Story of a Class Act: Johnny Carson

Story of a Class Act: Johnny Carson

Our friends at the Daily Caller have a wonderful column up today written by Raymond Siller, a former head writer for “The Tonight Show Starring Johnny Carson.” Unbelievably, this month we’ll hit the twenty-year mark since the legend’s departure from his thirty-year stint as the man all of America loved to go to bed with.

Here are some highlights, but you will want to read the whole thing:

In 1980, before Mark David Chapman murdered John Lennon outside his Central Park West apartment, Johnny Carson, the late-night host of “The Tonight Show,” had been targeted in Chapman’s mind. But the assassin calculated that Lennon was more accessible, that he couldn’t get near enough to hit Carson. Little did he know. While B-list guests as well as announcer Ed McMahon took limos to the studio, Johnny, a private man, drove himself to work.

Twenty years ago this month, Johnny Carson retired from “The Tonight Show,” the program he began hosting a half-century ago.

Johnny was a liberal, though viewers would have been hard-pressed to know his politics. He skewered the left and the right. That made business sense. Why alienate half your audience? Johnny was also fair and wouldn’t pile on any politician on life support. But when he launched his missiles at a pol, that official could no longer be taken seriously and may as well have cancelled membership to his favorite Capitol Hill massage parlor. …

Following presidential candidate George H.W. Bush’s 1988 address at the Republican convention, Johnny said, “Next time you talk to your friend, tell him he has my vote. He gave a helluva speech.” That may have been the only time Johnny ever voted Republican. However, when candidate Bush invited him to play tennis at the White House, Johnny declined. True to form, he didn’t wish to be identified with a political party. He said, “I was once photographed at the White House with Hubert Humphrey and I’m sorry I did.” Later, President George H.W. Bush and Johnny did become friends.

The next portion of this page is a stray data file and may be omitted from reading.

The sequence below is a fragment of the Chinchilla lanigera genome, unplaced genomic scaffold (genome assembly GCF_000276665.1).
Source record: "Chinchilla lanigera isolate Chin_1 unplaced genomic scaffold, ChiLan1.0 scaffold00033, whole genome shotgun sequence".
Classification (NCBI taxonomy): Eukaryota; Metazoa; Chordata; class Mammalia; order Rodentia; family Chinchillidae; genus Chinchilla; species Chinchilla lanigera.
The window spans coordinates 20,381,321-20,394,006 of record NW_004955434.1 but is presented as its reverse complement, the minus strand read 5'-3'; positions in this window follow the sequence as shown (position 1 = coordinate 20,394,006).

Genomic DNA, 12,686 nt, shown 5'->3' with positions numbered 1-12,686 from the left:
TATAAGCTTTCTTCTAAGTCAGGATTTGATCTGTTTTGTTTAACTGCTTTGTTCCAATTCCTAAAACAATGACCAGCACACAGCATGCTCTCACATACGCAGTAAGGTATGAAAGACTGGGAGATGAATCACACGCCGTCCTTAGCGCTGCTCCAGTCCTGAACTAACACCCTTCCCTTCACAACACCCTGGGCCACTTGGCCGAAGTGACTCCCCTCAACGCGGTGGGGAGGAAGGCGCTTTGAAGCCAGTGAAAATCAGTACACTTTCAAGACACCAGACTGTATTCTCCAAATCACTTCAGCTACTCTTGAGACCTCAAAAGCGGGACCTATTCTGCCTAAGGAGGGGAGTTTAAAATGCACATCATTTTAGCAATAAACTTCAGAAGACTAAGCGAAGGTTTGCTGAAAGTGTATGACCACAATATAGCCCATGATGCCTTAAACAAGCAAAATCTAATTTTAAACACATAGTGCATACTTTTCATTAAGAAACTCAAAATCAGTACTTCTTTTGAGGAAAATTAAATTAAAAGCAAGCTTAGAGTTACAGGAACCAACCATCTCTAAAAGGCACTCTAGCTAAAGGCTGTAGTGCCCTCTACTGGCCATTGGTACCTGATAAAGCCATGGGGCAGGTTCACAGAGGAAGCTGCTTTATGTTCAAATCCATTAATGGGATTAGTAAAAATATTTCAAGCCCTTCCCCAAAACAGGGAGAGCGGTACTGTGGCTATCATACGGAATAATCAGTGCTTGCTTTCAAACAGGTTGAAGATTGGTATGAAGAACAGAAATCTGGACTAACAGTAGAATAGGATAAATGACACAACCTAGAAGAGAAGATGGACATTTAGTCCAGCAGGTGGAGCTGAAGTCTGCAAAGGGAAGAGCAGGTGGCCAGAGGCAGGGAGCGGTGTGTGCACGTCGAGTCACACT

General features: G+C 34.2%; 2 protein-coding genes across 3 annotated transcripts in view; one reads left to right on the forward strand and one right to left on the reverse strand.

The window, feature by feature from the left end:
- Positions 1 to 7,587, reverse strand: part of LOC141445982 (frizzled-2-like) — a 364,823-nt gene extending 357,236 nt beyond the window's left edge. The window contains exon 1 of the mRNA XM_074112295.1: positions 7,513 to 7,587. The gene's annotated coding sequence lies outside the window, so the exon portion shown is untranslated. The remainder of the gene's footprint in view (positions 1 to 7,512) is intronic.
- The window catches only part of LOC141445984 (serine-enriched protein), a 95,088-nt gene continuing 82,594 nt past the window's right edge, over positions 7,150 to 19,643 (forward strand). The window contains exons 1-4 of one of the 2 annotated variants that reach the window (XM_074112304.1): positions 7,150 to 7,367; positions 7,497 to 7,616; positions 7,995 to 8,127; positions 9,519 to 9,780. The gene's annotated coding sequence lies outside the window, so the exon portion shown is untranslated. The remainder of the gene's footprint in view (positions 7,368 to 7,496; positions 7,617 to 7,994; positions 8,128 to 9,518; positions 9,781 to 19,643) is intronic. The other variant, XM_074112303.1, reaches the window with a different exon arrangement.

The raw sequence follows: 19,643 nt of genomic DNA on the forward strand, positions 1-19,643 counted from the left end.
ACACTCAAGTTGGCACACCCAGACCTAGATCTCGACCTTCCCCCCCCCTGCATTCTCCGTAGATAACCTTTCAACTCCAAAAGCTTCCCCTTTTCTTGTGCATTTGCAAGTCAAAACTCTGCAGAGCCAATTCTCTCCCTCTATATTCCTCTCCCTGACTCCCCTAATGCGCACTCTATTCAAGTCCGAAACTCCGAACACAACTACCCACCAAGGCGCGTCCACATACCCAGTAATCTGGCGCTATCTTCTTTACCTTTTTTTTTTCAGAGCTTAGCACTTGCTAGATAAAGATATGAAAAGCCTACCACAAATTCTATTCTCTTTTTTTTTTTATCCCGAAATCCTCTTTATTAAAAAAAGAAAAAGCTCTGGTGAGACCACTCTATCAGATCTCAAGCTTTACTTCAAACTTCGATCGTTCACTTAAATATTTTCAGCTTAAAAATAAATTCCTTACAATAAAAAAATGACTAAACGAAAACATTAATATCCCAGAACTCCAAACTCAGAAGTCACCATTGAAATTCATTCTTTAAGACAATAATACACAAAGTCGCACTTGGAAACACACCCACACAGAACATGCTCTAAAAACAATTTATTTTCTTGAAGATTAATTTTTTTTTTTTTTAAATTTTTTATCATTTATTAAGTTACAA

Not that there’s any reason to doubt it, but I can personally vouch for the fact that Carson drove himself to work. The first vacation my wife and I ever took was to Los Angeles in 1986 and one of the stops we made was at NBC for their legendary tour. Part of the tour took us outside to the parking lot so we could see all the famous names and their reserved spots. Caron’s was empty, but just as we were about to head back in, Carson zoomed into the spot and we all stood there with our jaws swinging.

What I’ll never forget is how nervous Carson was.Already a legend, he was far from comfortable being the center of attention in a group of about 20. It was unbelievably endearing, especially because he still took the time to say hello before heading inside.

As a teenager, I watched the “Tonight Show’ every night, going so far as to use my first VCR (which was about the size of a Cadillac) to record Carson so I could watch the next day after school. Even at that young age, Carson’s soothing presence, class, and comedic brilliance was one of the highlights of my day. 

When he went off the air I mourned, and still do.

Just before we moved out of Los Angeles last year, some UHF channel began to rerun clips of the “Tonight Show” sometime around 11pm. What a treat it was to fall asleep to Johnny one more time.

Sadly, no one’s even tried to replace him. In his physical place might be Jay Leno, who lacks Carson’s old school polish and is a bit of a Obama suck up; and of course there’s Letterman, Kimmel, and Fallon — but they’ve all become partisan to one degree or another. Letterman, who was mentored by Carson, is the worst of the lot, becoming something Carson never was: angry, bitter, mean, and crude.

In order to avoid looking partisan, Carson wouldn’t even play tennis with a sitting president. What was obvious then and is even more obvious now is that Carson’s unwillingness to allow his personal politics to insult his audience is the kind of old school showbiz class that’s all but extinct today.  

There’s nothing wrong with the likes of Letterman, Stewart, Colbert, and Fallon carrying water for Obama. What is wrong is that they want to pretend they’re heirs to Carson using a phony mask of “satirist,” when they’re nothing more than left-wing political operatives.

And that makes them something else Carson most certainly was not: a liar.